The Portfolio Ideal Worker: Insecurity and Inequality in the New Economy

Megan Tobias Neely*

*Corresponding author af dette arbejde

Publikation: Bidrag til tidsskriftTidsskriftartikelForskningpeer review


The white-collar ideal worker norm helps to explain why social inequality persists in the workplace, yet the concept reflects corporate workplaces of the mid-twentieth century. This article identifies emerging cultural ideals for white-collar workers in today’s economy by examining the experiences of high earners in financial services. Despite its glorification of flexibility and independence, scholars have shown how the “new economy” produces different forms of inequality at work than in the post-World War II era. Drawing from interviews with 48 hedge fund workers and field observations at workplaces and industry events, I bring together well-known features of work in the new economy to update the white-collar ideal worker norm to reflect changes in the organization of work. I call this the portfolio ideal because it captures how white-collar workers must make ongoing investments in resources and development to create a portfolio of skills and experiences that allows them to navigate the turbulence of the neoliberal new economy. As portfolio workers, hedge fund workers identify as independent workers, value a passion for the work, take risks to get ahead, and invest in social capital. Although it appears to be disembodied, the portfolio norm reflects implicit assumptions about gender, race, and social class. By shedding light on cultural responses to job polarization and income inequality, this research helps to identify a shift from a more collective work arrangement to one that is individually oriented, which transfers the risks of employment from employers to workers.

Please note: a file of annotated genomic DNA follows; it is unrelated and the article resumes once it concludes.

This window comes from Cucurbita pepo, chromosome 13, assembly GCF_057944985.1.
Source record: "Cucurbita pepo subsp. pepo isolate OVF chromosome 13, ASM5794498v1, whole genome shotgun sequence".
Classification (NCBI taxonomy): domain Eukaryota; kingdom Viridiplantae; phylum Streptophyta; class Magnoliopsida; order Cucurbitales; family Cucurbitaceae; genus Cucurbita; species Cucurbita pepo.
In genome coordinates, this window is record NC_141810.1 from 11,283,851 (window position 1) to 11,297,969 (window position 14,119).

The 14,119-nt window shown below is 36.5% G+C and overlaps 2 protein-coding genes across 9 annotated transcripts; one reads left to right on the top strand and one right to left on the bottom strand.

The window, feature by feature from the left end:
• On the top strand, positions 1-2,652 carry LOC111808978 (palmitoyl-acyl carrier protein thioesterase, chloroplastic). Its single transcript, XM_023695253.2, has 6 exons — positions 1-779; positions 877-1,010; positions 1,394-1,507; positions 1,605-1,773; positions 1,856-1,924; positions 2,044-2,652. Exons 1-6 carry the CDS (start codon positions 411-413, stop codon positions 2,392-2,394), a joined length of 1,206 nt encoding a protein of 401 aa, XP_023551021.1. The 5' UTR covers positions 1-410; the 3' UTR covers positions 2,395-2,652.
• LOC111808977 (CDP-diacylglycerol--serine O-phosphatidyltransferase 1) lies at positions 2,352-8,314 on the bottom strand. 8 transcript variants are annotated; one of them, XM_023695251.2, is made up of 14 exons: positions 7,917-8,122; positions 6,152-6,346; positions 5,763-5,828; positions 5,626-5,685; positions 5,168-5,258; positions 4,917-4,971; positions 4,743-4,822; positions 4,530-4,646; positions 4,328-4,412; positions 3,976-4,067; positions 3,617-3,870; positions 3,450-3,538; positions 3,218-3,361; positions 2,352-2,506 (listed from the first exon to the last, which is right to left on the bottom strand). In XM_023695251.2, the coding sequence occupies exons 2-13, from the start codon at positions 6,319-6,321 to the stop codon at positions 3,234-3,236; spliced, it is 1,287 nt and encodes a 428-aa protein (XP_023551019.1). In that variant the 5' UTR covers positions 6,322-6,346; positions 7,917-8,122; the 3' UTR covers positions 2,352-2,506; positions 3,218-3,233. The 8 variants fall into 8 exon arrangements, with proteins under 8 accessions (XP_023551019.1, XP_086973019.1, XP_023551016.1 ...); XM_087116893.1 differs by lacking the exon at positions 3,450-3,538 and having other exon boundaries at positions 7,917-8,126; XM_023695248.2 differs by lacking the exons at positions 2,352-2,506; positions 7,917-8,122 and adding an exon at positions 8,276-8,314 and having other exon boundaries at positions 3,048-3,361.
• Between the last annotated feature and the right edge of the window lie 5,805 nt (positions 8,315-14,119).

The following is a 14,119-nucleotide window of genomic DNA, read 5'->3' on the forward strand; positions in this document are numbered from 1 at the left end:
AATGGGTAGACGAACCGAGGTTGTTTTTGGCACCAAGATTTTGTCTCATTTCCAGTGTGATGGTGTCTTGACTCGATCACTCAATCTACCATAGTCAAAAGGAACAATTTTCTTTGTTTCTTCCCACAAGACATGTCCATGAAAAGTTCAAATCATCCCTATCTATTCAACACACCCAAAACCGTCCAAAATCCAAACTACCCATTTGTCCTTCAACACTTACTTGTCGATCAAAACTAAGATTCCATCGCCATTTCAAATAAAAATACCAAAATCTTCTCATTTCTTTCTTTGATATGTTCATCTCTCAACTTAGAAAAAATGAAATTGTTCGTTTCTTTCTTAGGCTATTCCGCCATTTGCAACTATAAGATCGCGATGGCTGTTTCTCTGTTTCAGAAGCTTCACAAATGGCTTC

TidsskriftQualitative Sociology
Udgave nummer2
Sider (fra-til)271–296
Antal sider26
StatusUdgivet - jun. 2020
Udgivet eksterntJa


  • Ideal worker
  • Social inequality
  • Gender
  • Race
  • Social class
  • Work and occupations
  • Labor market uncertainty
  • New economy